Electric vehicles have the potential to be more than just transportation—by using their battery packs for supplemental home energy and grid stabilization.
That’s what a collaboration between GM and Pacific Gas and Electric (PG&E), announced Tuesday morning, aims to explore—with the eventual hope of making every GM vehicle bidirectional-charging compatible in the future.
Up to 85% of U.S. EV owners charge primarily at home, according to GM, and electric vehicles have large battery packs that are potentially available 24/7 but only typically used for a small portion of their capacity.
The partners note that the average California home uses about 20 kwh per day. That’s less than a tenth of the GMC Hummer EV’s battery capacity.
Chevy Silverado EV - Sopranos Super Bowl ad, 2022
Within the pilot program, the companies will develop a software interface for the functionality, and decide on a core hardware set—to include a smart inverter and transfer switch. GM says that, depending on the required load, the solution it’s considering might be able to use both AC or DC.
GM says that the pilot will allow a “small subset” of customers’ homes to receive power from their EV during a power outage. The two companies will initially focus on residential applications, and they say that they will test the pilot program’s first vehicle-to-home capable EV, with the associated hardware, by summer 2022.
Further, GM and PG&E are looking to scale the pilot rapidly, with larger customer trials starting by the end of 2022. But they haven’t yet decided how to structure the program for ratepayers.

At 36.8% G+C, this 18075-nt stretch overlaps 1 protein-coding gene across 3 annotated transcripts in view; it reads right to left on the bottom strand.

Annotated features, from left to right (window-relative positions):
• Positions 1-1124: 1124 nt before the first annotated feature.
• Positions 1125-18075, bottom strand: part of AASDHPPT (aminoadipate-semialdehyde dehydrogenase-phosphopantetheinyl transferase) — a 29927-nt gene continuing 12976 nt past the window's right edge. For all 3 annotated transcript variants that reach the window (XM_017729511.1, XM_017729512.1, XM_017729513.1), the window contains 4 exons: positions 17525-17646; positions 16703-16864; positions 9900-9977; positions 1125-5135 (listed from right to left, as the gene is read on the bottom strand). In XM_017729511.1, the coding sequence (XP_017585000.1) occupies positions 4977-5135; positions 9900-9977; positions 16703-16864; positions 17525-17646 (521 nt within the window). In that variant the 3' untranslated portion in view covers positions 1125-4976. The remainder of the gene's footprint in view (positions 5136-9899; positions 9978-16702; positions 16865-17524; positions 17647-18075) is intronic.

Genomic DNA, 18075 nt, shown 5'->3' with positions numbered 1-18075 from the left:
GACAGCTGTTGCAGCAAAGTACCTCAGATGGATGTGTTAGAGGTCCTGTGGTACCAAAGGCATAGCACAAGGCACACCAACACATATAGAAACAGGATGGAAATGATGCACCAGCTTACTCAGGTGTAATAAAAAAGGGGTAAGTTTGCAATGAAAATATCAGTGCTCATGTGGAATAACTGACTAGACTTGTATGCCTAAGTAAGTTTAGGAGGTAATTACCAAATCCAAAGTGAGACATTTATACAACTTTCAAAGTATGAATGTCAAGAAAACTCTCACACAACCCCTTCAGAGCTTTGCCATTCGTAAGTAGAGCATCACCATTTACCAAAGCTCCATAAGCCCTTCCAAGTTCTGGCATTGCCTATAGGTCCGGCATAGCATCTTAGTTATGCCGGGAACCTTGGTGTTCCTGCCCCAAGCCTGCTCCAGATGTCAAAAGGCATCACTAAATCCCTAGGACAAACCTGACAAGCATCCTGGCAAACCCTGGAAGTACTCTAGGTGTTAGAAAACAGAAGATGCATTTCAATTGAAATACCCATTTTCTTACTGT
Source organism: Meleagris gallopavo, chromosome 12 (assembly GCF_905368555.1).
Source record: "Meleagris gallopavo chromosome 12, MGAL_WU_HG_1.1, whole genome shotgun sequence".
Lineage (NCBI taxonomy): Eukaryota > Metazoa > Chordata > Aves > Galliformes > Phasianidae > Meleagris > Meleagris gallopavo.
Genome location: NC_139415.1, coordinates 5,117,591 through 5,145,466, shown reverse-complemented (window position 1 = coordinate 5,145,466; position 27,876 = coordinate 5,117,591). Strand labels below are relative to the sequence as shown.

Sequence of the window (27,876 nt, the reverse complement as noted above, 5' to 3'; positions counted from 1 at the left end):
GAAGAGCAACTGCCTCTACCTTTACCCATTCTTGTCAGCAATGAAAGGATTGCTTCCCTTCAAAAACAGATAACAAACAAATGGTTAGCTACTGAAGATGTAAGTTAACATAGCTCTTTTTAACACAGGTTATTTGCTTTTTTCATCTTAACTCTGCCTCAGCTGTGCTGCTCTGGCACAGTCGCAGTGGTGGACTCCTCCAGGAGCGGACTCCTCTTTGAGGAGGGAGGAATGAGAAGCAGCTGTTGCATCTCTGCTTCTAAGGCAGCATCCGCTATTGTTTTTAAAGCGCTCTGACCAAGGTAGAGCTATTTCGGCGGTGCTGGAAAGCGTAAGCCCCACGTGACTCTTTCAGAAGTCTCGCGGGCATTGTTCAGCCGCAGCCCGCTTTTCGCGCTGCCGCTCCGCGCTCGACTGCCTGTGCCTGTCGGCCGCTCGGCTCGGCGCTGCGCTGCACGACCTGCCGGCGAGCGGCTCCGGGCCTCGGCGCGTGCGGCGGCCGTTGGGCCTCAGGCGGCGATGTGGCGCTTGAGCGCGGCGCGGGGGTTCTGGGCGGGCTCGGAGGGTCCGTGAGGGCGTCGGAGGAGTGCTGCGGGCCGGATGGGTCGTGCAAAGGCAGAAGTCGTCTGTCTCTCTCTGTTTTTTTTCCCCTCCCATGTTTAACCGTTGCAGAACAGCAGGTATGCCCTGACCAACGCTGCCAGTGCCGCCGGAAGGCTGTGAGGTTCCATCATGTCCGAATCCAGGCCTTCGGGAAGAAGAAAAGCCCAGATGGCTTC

“It's just too soon to tell what any of this looks like,” said Aaron August, PG&E’s VP for business development and customer engagement. “That's exactly why we are in this testing phase and want to move into a pilot; we want to be able to learn and figure out what's the right way to begin to structure some of these things.”
Ford Intelligent Backup Power - F-150 Lightning
GM isn’t the first company to announce bidirectional charging plans. Ford plans to offer a system with widespread availability, this year on the F-150 Lightning. That system can, in the same way, fill in as home backup power, and Hyundai will offer a home energy ecosystem that will interface between its EVs, home solar, charging, and energy storage. VW also plans to make its future EVs bidirectional capable.
GM says that it will have more than one million units of North American EV capacity by the end of 2025—including 600,000 electric trucks. Most or all of its EVs by the middle of the decade will be built around its Ultium battery strategy, revolving around large-format pouch cells. GM’s own motor design, and a wireless battery management system, among other standout tech.